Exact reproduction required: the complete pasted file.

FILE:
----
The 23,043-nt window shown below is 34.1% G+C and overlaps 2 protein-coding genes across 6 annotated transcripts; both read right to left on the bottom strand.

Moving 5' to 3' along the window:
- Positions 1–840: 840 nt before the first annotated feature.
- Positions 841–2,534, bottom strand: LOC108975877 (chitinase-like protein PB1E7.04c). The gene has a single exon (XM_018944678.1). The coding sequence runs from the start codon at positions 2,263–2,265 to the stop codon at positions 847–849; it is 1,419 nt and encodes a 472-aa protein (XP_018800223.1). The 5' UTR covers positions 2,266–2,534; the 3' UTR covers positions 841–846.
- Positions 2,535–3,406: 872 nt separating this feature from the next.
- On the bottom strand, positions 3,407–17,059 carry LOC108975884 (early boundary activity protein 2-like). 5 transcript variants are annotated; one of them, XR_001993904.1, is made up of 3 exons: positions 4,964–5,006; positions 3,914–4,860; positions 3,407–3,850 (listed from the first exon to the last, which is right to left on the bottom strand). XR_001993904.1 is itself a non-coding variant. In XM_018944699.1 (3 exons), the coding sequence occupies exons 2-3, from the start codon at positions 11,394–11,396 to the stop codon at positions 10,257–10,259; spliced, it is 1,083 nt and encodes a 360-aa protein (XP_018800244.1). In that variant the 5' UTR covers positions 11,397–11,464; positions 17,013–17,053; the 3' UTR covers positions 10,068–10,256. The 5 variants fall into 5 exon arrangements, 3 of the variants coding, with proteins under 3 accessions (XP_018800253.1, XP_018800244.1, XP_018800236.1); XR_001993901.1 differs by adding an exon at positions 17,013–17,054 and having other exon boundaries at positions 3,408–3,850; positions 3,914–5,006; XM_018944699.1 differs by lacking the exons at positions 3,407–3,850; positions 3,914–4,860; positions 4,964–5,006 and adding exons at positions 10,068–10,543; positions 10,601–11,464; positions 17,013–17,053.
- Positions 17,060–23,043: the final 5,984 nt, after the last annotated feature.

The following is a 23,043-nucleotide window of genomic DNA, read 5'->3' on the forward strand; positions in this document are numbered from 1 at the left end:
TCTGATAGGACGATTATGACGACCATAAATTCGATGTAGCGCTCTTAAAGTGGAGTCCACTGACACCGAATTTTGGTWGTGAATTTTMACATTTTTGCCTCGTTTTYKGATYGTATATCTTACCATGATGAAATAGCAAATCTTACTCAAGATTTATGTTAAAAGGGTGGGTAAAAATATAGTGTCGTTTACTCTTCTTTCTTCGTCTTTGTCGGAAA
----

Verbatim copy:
The 23,043-nt window shown below is 34.1% G+C and overlaps 2 protein-coding genes across 6 annotated transcripts; both read right to left on the bottom strand.

Moving 5' to 3' along the window:
- Positions 1–840: 840 nt before the first annotated feature.
- Positions 841–2,534, bottom strand: LOC108975877 (chitinase-like protein PB1E7.04c). The gene has a single exon (XM_018944678.1). The coding sequence runs from the start codon at positions 2,263–2,265 to the stop codon at positions 847–849; it is 1,419 nt and encodes a 472-aa protein (XP_018800223.1). The 5' UTR covers positions 2,266–2,534; the 3' UTR covers positions 841–846.
- Positions 2,535–3,406: 872 nt separating this feature from the next.
- On the bottom strand, positions 3,407–17,059 carry LOC108975884 (early boundary activity protein 2-like). 5 transcript variants are annotated; one of them, XR_001993904.1, is made up of 3 exons: positions 4,964–5,006; positions 3,914–4,860; positions 3,407–3,850 (listed from the first exon to the last, which is right to left on the bottom strand). XR_001993904.1 is itself a non-coding variant. In XM_018944699.1 (3 exons), the coding sequence occupies exons 2-3, from the start codon at positions 11,394–11,396 to the stop codon at positions 10,257–10,259; spliced, it is 1,083 nt and encodes a 360-aa protein (XP_018800244.1). In that variant the 5' UTR covers positions 11,397–11,464; positions 17,013–17,053; the 3' UTR covers positions 10,068–10,256. The 5 variants fall into 5 exon arrangements, 3 of the variants coding, with proteins under 3 accessions (XP_018800253.1, XP_018800244.1, XP_018800236.1); XR_001993901.1 differs by adding an exon at positions 17,013–17,054 and having other exon boundaries at positions 3,408–3,850; positions 3,914–5,006; XM_018944699.1 differs by lacking the exons at positions 3,407–3,850; positions 3,914–4,860; positions 4,964–5,006 and adding exons at positions 10,068–10,543; positions 10,601–11,464; positions 17,013–17,053.
- Positions 17,060–23,043: the final 5,984 nt, after the last annotated feature.

The following is a 23,043-nucleotide window of genomic DNA, read 5'->3' on the forward strand; positions in this document are numbered from 1 at the left end:
TCTGATAGGACGATTATGACGACCATAAATTCGATGTAGCGCTCTTAAAGTGGAGTCCACTGACACCGAATTTTGGTWGTGAATTTTMACATTTTTGCCTCGTTTTYKGATYGTATATCTTACCATGATGAAATAGCAAATCTTACTCAAGATTTATGTTAAAAGGGTGGGTAAAAATATAGTGTCGTTTACTCTTCTTTCTTCGTCTTTGTCGGAAA